The US military has reached an agreement with Lockheed Martin over the procurement of several new lots of F-35 fifth-generation fighters.
Speaking at the Farnborough air show in the UK on 19 July, Erin Moseley, vice-president of strategy for Lockheed’s aeronautics business, confirmed that a deal for 375 aircraft as part of Lots 15 through 17 has been reached.
“In the midst of continued Covid-19 impacts and decreased F-35 quantities, the F-35 enterprise was able to achieve a cost per-jet lower than record-breaking inflation trends,” Mosely says.
“This price also includes modernised hardware needed to power Block 4 capabilities, which ensure the F-35 remains the world’s most capable aircraft in production today,” she adds.
The Pentagon also praised the deal, with Department of Defense acquisitions chief William LaPlante saying that the final details will soon be forthcoming.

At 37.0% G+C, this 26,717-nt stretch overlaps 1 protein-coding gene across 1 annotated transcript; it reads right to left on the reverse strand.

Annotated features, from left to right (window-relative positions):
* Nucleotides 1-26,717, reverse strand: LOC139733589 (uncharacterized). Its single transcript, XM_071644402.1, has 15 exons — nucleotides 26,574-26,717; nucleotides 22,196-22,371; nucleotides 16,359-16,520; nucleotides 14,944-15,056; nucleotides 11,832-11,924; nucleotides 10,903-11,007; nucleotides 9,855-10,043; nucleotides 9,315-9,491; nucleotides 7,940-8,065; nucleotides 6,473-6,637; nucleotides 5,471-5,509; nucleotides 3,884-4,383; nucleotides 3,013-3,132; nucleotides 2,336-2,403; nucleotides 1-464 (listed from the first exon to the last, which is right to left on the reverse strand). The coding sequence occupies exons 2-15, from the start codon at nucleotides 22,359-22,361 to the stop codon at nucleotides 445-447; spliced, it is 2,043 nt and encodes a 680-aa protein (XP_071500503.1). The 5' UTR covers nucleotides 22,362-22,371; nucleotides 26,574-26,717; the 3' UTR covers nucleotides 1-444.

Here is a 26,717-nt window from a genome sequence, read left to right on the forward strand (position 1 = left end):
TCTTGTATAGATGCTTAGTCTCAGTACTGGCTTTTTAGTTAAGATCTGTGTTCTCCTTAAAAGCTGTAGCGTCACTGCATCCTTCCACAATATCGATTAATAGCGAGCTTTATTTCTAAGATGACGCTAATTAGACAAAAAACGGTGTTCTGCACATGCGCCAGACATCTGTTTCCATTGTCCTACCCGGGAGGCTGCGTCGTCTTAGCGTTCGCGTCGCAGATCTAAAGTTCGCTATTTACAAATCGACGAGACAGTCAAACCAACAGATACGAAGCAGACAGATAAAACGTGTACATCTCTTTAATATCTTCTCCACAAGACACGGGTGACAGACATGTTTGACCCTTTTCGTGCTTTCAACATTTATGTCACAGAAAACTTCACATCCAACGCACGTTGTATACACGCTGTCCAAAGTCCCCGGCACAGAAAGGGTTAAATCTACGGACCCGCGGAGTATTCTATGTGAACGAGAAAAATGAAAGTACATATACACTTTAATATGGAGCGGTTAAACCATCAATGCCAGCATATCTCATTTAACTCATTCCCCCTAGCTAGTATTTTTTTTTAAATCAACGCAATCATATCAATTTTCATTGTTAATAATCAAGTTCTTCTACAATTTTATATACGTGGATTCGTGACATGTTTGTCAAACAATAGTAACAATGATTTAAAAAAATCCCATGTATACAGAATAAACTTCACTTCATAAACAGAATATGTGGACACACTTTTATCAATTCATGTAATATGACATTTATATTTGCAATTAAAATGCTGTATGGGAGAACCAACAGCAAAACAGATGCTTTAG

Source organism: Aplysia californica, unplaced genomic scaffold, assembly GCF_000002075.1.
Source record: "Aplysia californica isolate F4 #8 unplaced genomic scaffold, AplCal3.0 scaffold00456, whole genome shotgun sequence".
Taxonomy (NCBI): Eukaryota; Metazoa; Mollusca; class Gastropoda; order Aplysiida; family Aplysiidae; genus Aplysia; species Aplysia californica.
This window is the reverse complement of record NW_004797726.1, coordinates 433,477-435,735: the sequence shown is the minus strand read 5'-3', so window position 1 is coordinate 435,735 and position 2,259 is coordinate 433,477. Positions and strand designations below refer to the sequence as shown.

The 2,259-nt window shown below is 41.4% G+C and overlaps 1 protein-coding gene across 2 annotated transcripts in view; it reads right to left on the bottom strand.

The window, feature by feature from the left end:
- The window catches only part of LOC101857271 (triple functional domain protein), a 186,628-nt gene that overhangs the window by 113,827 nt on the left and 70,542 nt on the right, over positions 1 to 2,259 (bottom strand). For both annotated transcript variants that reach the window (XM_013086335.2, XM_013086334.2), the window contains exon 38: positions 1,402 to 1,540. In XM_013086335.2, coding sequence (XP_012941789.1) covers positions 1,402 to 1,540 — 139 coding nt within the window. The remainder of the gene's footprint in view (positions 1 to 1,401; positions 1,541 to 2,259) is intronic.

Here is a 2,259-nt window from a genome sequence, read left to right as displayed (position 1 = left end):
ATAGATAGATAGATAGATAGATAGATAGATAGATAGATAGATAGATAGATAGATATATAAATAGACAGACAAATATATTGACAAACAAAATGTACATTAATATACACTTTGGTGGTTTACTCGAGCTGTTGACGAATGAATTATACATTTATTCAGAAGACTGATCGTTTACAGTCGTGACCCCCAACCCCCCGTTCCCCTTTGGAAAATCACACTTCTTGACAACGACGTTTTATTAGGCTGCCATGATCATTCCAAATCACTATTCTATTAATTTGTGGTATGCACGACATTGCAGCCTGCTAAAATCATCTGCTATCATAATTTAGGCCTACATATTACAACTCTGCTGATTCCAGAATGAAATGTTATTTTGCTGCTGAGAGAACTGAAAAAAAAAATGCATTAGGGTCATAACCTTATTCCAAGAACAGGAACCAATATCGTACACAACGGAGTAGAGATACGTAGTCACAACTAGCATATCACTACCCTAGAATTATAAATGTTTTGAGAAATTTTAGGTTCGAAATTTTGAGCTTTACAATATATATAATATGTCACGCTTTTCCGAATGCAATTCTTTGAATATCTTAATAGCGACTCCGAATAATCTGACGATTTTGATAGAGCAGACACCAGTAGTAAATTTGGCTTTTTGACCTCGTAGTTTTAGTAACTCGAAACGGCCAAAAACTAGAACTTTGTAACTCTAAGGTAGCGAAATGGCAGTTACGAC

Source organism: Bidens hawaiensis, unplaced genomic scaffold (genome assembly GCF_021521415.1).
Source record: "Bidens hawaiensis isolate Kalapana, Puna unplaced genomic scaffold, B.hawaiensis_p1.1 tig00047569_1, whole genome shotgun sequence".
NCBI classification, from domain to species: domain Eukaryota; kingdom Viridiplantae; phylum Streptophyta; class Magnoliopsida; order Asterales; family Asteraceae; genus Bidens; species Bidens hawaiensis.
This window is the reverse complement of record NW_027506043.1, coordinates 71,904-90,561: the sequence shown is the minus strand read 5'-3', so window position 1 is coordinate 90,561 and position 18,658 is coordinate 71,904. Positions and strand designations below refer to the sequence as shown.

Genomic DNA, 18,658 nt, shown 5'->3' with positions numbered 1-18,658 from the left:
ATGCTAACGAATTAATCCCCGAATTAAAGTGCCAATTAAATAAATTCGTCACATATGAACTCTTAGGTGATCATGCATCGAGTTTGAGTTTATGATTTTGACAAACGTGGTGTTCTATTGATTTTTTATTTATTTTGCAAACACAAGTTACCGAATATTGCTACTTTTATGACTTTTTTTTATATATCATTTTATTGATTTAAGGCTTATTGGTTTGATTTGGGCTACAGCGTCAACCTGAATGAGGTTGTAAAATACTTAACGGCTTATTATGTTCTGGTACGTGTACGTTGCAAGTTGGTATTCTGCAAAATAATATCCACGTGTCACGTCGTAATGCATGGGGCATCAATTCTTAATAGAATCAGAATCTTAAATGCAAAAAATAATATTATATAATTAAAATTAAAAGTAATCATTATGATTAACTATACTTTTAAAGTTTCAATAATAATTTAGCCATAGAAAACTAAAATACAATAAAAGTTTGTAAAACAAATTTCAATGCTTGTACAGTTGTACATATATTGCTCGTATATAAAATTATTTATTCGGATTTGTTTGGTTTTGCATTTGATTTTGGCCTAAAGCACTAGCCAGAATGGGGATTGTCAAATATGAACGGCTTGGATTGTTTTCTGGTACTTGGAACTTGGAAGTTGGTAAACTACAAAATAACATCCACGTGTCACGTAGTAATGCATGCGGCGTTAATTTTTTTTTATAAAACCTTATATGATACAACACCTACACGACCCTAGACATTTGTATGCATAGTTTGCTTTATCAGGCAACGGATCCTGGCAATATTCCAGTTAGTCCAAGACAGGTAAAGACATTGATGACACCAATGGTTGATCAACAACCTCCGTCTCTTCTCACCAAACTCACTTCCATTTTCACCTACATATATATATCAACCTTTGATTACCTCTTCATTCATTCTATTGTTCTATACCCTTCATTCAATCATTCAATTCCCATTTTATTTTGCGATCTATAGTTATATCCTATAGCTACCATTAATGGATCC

“We are pleased to announce that the Department and Lockheed Martin reached a handshake agreement for the next F-35 lot buy on a basis of 375 aircraft,” says LaPlante. ”We are looking forward to providing specific details at contract award.”
Lockheed notes that while the so-called handshake agreement is on the basis of 375 aircraft, the final quantity may change based on any adjustments made by the US Congress in the fiscal year 2023 budget, and on any orders requested by international partners.
Delivery is expected to take place over a three-year period. Neither Lockheed nor the Pentagon would immediately divulge the per-unit price, but both say such details will be made public in the final contract.
The price of each F-35 varies for the advanced jet’s conventional, carrier and short take-off and vertical landing variants, but has generally declined since production first began in 2007, when it soared above $200 million per aircraft.
Research by equity analysis firm Jefferies estimates a current per-jet sticker price of around $82 million. That would make the 375-unit contract worth some $30 billion to Lockheed.
Jefferies notes that ongoing inflation in the USA, additional costs related to the Covid pandemic, and the higher cost of F-35 Block 4 capabilities have all contributed to pushing the price higher from levels quoted in the pre-pandemic years.